Registration Dossier

Administrative data

Description of key information

In the key oral acute toxicity study (Bushy Run Research Center, 1982) in rats the LD50 was determined to be > 16.0 ml/kg (12.16 g/kg bw) for males and females. 

The key inhalation study (Dow Corning Corporation, 1997) in rats gave an LC50 of 15956 ppm (ca. 106 mg/l). 

In the key acute dermal toxicity study (Institut Francais de Recherches et Essais Biologiques, 1982), the LD50 for male and female rats was determiend to be >2000 mg/kg.  

Key value for chemical safety assessment

Acute toxicity: via oral route

Link to relevant study records
Reference
Endpoint:
acute toxicity: oral
Type of information:
experimental study
Adequacy of study:
key study
Reliability:
2 (reliable with restrictions)
Rationale for reliability incl. deficiencies:
guideline study with acceptable restrictions
Remarks:
not in compliance with GLP.
Qualifier:
equivalent or similar to
Guideline:
OECD Guideline 401 (Acute Oral Toxicity)
Principles of method if other than guideline:
Hilltop-Wistar albino rats, weighing between 200 and 300 g, received the test material by stomach intubation with a ball-end stainless steel needle.  The sample was injected through the needle by means of a syringe and doses were varied by adjusting the volume of the test material.  The rats were fasted overnight before dosing.  Five males and 5 females were included on each level (16.0 and 8.0 ml/kg). 
GLP compliance:
not specified
Test type:
standard acute method
Limit test:
no
Species:
rat
Strain:
other: Hilltop-Wistar albino
Sex:
male/female
Details on test animals and environmental conditions:
weighing between 200 and 300 g
Route of administration:
oral: gavage
Vehicle:
unchanged (no vehicle)
Details on oral exposure:
VEHICLE: Not applicable

MAXIMUM DOSE VOLUME APPLIED: Not stated
Doses:
8.0 and 16.0 ml/kg
No. of animals per sex per dose:
5/sex/group
Control animals:
no
Details on study design:
Hilltop-Wistar albino rats, weighing between 200 and 300 g, received the test material by stomach intubation with a ball-end stainless steel needle.  The sample was injected through the needle by means of a syringe and doses were varied by adjusting the volume of the test material.  The rats were fasted overnight before dosing.  Five males and 5 females were included on each level (16.0 and 8.0 ml/kg).  The animals were maintained on appropriate commercial diet and municipal water.  Both were available ad libitum except during period of fasting, manipulation or restraint.   Animal weights were recorded at 0 days (before dose), 7 days and 14 days (just prior to sacrifice).  At death or sacrifice, each animal was subjected to gross pathologic evaluation.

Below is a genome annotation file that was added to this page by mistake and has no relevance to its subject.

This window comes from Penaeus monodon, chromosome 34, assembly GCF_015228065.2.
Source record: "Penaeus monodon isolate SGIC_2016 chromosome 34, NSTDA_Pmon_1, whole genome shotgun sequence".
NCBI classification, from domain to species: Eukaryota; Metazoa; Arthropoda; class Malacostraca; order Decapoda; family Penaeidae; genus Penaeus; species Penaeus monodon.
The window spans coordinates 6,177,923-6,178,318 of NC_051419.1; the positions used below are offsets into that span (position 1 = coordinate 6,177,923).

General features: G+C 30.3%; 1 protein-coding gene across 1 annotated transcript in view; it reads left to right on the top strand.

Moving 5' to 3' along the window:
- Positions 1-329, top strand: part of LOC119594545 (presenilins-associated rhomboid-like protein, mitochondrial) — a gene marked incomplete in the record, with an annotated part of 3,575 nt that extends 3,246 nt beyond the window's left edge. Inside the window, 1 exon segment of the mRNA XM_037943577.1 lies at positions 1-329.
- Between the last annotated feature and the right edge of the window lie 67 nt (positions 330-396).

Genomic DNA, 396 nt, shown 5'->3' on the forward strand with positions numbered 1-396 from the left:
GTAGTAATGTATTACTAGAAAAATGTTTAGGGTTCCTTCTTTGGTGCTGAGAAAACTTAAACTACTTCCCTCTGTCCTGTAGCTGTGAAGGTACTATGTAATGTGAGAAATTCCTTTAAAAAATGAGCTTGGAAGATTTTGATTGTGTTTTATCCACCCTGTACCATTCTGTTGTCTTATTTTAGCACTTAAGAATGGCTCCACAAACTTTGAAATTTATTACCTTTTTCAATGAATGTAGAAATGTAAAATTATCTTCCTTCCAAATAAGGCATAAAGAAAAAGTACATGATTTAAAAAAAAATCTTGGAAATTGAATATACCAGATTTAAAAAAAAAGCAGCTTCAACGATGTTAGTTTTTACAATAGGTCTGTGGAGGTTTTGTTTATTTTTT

Statistics:
 LD50s were calculated by the moving average method (Thompson, 1947) and were based on a 14-day observation period.
Key result
Sex:
male/female
Dose descriptor:
LD50
Effect level:
> 16 mL/kg bw
Based on:
test mat.
Remarks on result:
other: corresponding to 12.16 g/kg
Mortality:
MALES:
 16.0 ml/kg Dead/Dosed: 0/5
8.0 ml/kg Dead/dosed: 1/5

FEMALES:
 16.0 ml/kg Dead/Dosed: 0/5
8.0 ml/kg Dead/Dosed: 0/5
Clinical signs:
MALES:
16.0 ml/kg  None noted.
 8.0 ml/kg: In the animal that died, sluggishness, unsteady gait at 4 min; death at 15 min.  In survivors, none noted.

FEMALES:
 16.0 ml/kg None noted.
8.0 ml/kg  None noted.
Body weight:
MALES:
16.0 ml/kg Weight change (g) at 7 days: 64 to 60 (mean = 67); Weight change (g) at 14 days: 101 to 121 (mean = 113)
8.0 ml/kg Weight change (g) at 7 days: 72 to 81 (mean = 76); Weight change (g) at 14 days: 96 to 107 (mean = 102)

FEMALES:
 16.0 ml/kg Weight change (g) at 7 days: 30 to 42 (mean = 36) Weight change (g) at 14 days: 35 to 59 (mean = 49)
8.0 ml/kg Weight change (g) at 7 days: 24 to 39 (mean = 33) Weight change (g) at 14 days: 33 to 43 (mean = 38)
Gross pathology:
MALES:
 16.0 ml/kg : Nothing remarkable.
 8.0 ml/kg  In animal that died, lungs with dark spots; liver dark; stomach liquid-filled, injected; intestines and kidneys red.  In survivors, nothing remarkable.

FEMALES:
 16.0 ml/kg : Nothing remarkable.
8.0 ml/kg  Nothing remarkable.
Other findings:
No other findings reported.
Interpretation of results:
GHS criteria not met
Conclusions:
The acute oral LD50 was determined to be > 16.0 ml/kg, dosed as received, in both male and female rats.
Endpoint conclusion
Endpoint conclusion:
adverse effect observed
Dose descriptor:
LD50
Value:
12 160 mg/kg bw

Acute toxicity: via inhalation route

Link to relevant study records
Reference
Endpoint:
acute toxicity: inhalation
Type of information:
experimental study
Adequacy of study:
key study
Study period:
1997
Reliability:
1 (reliable without restriction)
Rationale for reliability incl. deficiencies:
guideline study
Qualifier:
according to
Guideline:
OECD Guideline 403 (Acute Inhalation Toxicity)
Principles of method if other than guideline: